EDIT: See below, It should indeed be Dave Smith, I have got the two mixed up several times, last time at Telford!
     
    Last edited: 14 November 2019
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  6. lankytank

    lankytank Western Thunderer

    Might be better to talk to Dave Smith rather than Dave Sharp...… :thumbs:
     
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  7. mickoo

    mickoo Western Thunderer

    The Warren Shephard kits usually come with a photo copied sheet that has the rivet pattern on, you stick it on the back and punch the black dots.

    I gave up on the County.........
     
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  8. Focalplane

    Focalplane Western Thunderer

    Yep there’s one in the box but only for the tender sides. The Mogul will probably be what Tony Wright calls a layout loco.
     
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  9. Focalplane

    Focalplane Western Thunderer

    All the tender's rivets have been formed so here are two photos. The first is of punched rivets on the coal hopper:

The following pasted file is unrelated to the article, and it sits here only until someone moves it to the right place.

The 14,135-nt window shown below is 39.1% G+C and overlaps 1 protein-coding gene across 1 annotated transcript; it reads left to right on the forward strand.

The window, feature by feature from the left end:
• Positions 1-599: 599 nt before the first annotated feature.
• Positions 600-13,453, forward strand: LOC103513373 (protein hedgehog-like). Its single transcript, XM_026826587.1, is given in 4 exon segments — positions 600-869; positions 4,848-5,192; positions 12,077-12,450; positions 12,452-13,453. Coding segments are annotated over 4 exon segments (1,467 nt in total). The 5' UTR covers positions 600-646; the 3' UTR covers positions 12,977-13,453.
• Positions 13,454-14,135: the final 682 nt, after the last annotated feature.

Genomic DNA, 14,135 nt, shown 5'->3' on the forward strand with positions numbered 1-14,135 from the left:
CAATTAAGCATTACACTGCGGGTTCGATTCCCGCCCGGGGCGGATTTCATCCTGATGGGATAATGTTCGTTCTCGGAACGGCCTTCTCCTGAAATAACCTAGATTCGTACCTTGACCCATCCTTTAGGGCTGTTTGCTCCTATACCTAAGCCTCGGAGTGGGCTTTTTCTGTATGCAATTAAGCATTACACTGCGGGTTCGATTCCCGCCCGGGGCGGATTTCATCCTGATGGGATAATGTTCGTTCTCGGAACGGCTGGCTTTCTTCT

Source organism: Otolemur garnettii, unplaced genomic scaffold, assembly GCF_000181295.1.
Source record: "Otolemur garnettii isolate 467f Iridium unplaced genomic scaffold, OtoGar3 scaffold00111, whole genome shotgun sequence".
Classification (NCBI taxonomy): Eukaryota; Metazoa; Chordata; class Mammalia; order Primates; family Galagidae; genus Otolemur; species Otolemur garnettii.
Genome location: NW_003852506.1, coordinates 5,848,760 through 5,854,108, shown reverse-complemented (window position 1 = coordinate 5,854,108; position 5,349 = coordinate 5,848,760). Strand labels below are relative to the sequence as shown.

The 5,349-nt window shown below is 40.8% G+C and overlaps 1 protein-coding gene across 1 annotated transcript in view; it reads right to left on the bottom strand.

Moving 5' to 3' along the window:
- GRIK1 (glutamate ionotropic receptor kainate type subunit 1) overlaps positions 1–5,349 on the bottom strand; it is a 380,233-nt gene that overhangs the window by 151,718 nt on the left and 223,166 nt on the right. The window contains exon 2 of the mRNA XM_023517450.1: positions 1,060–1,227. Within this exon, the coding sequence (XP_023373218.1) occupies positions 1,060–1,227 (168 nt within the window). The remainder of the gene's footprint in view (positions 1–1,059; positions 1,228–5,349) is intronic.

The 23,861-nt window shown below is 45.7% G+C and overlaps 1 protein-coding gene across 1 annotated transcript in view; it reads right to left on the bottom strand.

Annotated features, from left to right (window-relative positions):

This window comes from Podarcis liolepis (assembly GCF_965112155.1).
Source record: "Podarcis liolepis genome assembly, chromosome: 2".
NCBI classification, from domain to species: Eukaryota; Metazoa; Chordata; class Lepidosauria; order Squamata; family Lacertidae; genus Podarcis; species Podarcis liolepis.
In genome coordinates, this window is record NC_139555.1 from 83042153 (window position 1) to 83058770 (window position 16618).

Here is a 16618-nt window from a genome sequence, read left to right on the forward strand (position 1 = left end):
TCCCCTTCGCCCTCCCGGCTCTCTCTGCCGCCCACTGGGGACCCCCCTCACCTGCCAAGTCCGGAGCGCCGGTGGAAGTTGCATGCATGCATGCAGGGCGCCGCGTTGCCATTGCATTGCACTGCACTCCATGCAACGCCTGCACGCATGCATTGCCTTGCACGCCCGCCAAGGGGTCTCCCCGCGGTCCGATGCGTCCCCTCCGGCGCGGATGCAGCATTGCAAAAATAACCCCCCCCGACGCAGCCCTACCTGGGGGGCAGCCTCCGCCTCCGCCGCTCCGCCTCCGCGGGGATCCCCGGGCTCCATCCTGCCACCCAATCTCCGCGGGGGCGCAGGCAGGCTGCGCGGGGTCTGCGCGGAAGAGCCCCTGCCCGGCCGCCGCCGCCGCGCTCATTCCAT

IMG_1090.JPG

    The second is of etched rivets on the tender sides:

    IMG_1091.JPG

    Also evidence of a few finger prints!

    The coal hopper rivets were the most difficult to form and it looks like I may have missed one. Which is a lot better than punching one where it should not be! They also appear to be slightly smaller than the etched rivets.

    Now the rivets are punched there is not much I can do for a fortnight. But you never know.
     
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  10. Peter Cross

    Peter Cross Western Thunderer

    I use the GW press. The punches and dies for it are 3/16" It comes with dies for 2, 4, and 7mm, I have made another couple to give bigger rivets, using silversteel it hardens and tempers easily. It also came with a very acutely pointed punch for doing etched kits.